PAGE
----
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June 04, 2008

Comments

meng

Great issue!

i always remember the panels with Superman eating the now inert Kryptonite as a (slightly bland) snack.

i recently read Neal Adams' comments that he wasn't as jazzed about the cover as many of us are. he didnt think the pose/angle was as dynamic as it could have been and the way the chains were breaking was unrealistic.

which he seemed to address in his third take on the cover, Action 485, which reprinted the story and where i first read it:

http://www.supermanhomepage.com/images/breaking-chains/action485-tb.html

those "power" lines from the original do really add something to it, though.

btw, here's the second take:
http://www.supermanhomepage.com/images/breaking-chains/sup-record-tb.html

Mark Engblom

"i recently read Neal Adams' comments that he wasn't as jazzed about the cover as many of us are. he didnt think the pose/angle was as dynamic as it could have been and the way the chains were breaking was unrealistic."

Yeah, because we ALL know what chains breaking from around an expanding chest is supposed to look like.

You know, God bless Neal Adams, but I've always liked his art far more than his attitude. I can rarely get through an Adams interview without generous amounts of eye-rolling.

Paul McCall

Nah, I like his one better than #485. I can still recall buying that issue when I was in high school. The local main street book store in Florence, AL had started carrying comics on a spinner rack and that was the first comic (perhaps the only comic) I bought there. My usual comic outlet was a large drugstore a couple of blocks away from main street that displayed the comics on a large wooden rack with the magazines. (It helped that there was a broken parking meter there where I could park free!)

Thomas Aylesworth

This was absolutely my favorite era of Superman. I'm sure it has a lot to do with the "everyone loves the comics that came out when they were 10" rule, but I still love going back and reading my 1970s Superman and Action Comics. I didn't start collecting until later in the 70s so I've only read this one as a trade. But that entire period was a lot of fun. WGBH, Morgan Edge, Steve Lombard, and the return of Lana Lang. Great stuff!

Brian

Denny O'Neil's Superman was pretty interesting, wasn't it? It sometimes gets overlooked in his interviews, when everyone wants to talk about Batman (and understandably so), but I think the Supes stuff is way underrated.

Mark Engblom

"Denny O'Neil's Superman was pretty interesting, wasn't it?"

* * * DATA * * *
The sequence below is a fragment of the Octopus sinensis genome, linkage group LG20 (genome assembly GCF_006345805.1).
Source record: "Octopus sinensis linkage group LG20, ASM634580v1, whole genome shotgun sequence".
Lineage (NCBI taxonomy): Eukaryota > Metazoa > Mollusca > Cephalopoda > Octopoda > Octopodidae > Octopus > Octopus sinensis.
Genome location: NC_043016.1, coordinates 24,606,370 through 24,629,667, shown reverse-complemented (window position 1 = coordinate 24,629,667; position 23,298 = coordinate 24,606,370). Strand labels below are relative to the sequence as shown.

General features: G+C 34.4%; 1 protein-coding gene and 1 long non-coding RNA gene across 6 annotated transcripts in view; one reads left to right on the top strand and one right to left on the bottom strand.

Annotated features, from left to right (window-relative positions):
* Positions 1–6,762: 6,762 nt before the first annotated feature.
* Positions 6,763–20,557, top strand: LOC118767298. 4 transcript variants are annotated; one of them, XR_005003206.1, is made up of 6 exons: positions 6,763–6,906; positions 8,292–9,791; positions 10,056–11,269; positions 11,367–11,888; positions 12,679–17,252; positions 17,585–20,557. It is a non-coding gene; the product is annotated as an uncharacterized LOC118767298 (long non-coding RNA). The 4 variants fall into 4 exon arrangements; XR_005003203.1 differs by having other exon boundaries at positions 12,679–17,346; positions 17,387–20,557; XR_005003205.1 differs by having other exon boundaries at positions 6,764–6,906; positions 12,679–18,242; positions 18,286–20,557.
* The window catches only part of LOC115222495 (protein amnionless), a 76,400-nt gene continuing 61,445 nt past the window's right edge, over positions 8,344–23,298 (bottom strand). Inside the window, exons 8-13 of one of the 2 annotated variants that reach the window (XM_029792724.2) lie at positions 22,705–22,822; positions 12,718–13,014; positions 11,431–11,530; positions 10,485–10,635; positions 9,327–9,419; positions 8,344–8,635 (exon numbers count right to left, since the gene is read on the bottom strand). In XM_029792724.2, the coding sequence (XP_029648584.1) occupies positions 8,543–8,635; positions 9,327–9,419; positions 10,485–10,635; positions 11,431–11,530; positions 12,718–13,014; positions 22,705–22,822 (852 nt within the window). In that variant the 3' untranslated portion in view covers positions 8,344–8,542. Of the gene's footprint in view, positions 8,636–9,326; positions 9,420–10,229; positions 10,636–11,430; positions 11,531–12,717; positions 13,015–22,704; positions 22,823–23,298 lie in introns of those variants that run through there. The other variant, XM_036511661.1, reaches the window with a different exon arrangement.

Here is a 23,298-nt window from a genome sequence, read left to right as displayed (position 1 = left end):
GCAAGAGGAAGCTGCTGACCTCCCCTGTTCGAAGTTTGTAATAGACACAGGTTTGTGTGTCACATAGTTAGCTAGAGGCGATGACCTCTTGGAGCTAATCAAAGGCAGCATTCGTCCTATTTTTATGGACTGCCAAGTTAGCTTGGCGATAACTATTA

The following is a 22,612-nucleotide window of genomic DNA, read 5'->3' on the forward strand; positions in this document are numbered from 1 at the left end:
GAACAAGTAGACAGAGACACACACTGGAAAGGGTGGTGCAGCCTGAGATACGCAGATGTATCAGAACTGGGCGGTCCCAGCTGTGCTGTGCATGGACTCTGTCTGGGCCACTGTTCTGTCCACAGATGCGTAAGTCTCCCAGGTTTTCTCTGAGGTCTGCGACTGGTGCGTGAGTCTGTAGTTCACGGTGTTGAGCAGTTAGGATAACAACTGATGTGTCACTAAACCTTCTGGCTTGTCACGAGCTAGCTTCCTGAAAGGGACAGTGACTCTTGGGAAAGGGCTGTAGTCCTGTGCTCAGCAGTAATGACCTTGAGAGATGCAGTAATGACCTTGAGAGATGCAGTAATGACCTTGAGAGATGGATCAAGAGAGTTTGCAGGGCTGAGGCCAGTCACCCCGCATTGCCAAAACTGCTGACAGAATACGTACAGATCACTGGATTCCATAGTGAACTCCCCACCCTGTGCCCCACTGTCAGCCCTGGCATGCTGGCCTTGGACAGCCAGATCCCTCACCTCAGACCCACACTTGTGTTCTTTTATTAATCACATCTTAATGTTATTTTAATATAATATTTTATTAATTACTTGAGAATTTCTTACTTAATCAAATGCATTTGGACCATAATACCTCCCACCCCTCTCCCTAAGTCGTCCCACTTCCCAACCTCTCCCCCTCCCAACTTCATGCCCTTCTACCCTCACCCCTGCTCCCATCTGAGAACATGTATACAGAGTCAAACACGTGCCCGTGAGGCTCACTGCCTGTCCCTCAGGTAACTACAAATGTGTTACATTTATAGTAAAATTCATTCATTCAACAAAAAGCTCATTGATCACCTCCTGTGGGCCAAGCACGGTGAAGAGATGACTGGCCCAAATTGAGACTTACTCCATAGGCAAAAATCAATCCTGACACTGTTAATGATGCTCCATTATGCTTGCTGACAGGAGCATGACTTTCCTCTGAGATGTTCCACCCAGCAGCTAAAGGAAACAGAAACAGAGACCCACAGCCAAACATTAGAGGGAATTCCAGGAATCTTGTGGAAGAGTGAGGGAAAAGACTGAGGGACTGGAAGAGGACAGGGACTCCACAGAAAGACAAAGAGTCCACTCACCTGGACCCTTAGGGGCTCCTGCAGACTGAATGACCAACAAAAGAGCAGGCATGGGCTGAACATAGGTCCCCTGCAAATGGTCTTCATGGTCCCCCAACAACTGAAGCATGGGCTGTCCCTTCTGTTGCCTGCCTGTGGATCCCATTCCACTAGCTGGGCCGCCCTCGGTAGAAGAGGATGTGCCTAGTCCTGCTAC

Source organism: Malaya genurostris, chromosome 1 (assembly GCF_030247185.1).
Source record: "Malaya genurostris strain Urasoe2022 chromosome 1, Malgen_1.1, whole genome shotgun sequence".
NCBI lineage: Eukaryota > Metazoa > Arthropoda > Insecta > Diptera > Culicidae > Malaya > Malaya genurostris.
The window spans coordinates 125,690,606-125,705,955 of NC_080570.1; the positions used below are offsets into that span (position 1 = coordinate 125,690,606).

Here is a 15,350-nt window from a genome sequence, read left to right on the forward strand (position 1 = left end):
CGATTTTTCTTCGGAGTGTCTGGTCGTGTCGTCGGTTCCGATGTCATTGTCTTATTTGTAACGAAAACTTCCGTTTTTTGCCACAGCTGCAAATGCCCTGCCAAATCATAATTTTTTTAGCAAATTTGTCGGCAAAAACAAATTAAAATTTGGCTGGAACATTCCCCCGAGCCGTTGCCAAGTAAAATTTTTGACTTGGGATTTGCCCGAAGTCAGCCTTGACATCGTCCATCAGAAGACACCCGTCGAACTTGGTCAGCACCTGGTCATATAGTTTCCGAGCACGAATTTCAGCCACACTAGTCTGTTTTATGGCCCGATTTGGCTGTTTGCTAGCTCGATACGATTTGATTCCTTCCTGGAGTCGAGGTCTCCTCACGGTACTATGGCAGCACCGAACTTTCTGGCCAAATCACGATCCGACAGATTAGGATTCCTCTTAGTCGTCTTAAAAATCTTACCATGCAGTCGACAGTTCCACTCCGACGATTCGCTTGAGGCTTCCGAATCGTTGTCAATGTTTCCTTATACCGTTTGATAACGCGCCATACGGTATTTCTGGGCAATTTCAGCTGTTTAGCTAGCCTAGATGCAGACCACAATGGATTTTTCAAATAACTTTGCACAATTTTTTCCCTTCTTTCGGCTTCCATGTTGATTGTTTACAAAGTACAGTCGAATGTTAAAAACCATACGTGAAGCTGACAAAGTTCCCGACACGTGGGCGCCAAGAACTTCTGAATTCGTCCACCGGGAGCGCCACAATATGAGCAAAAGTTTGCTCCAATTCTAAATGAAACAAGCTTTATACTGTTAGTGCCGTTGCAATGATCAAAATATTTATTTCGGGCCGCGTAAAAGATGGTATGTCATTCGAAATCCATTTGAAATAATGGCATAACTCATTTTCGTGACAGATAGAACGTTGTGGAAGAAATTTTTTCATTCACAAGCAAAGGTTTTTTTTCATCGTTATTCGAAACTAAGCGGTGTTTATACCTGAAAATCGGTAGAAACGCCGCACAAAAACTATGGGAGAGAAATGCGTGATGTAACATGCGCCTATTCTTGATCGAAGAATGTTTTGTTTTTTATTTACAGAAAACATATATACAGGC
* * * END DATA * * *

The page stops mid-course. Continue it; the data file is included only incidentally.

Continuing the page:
I think because O'Neil wasn't coming to the character with much enthusiasm (he's written it wasn't exactly his dream assignment), he was able to explore some different areas others might not have thought of...and I liked that aspect of his run. However, some of it really lost me (like the I-Ching stuff, Billy Anders and his magic Lynx, and how he seemed to plant the seeds for the "Whiney Superman" we've seen so much of in modern times)...so on balance, O'Neil's run is kind of a wash for me.

Dan McFan

This cover is like vanilla ice cream, nothing special, just plain old Supe breaking out of some chains with a look on his face that says "Whats for dinner, honey?". No clenched teeth, no Tiger Woods-like yell, no soul, you know? Adams was good penciling action scenes but his drawings don't convey emotion very well.

DC may have been trying not to look like DC but, like vanilla ice cream, its always going to be pretty much same old same old.

Scott Edelman

While I agree that Superman #233 was a great cover, I think that the cover Adams will be most remembered for is instead Green Lantern #76.

Brian

I think because O'Neil wasn't coming to the character with much enthusiasm (he's written it wasn't exactly his dream assignment), he was able to explore some different areas others might not have thought of...and I liked that aspect of his run. However, some of it really lost me (like the I-Ching stuff, Billy Anders and his magic Lynx, and how he seemed to plant the seeds for the "Whiney Superman" we've seen so much of in modern times)...so on balance, O'Neil's run is kind of a wash for me.

Fair enough-- you know a lot more about superman than I, so your take on his run is probably better contextualized. But I do think- -even if it's not the classic batman or question material-- that you're right to note the advantages an "outsider" (i.e., someone not super-fannish about the character) can bring to the book: he/she can almost act as an editor without the emotional investments a more obsessive writer brings to a book (there are definite advantages to each approach), and I do think that O'Neil is sometimes underrated in comics histories-- I don't love all of his stuff, and I can see flaws in even the stuff I do love, but as a writer, editor, and teacher, he was an important influence on that 70s/80s generation of artists and writers, and I have a lot of affection for his stuff.

I was really taken with your take on his work, and I think the equivalent for me (in terms of being a big fan of a character, and having mixed feelings about a writer's work on it) is O'Neil's run on Iron Man, which I blogged about a bit here (shameless Stan Lee-like plug (:).

Mark Engblom

Wow! What a well-written take on Denny O'Neil, Brian! I can never get over how much better comics journalism is out here in Blog Land than it is on the so-called "official" sites or (formerly) the magazines.

Great work!

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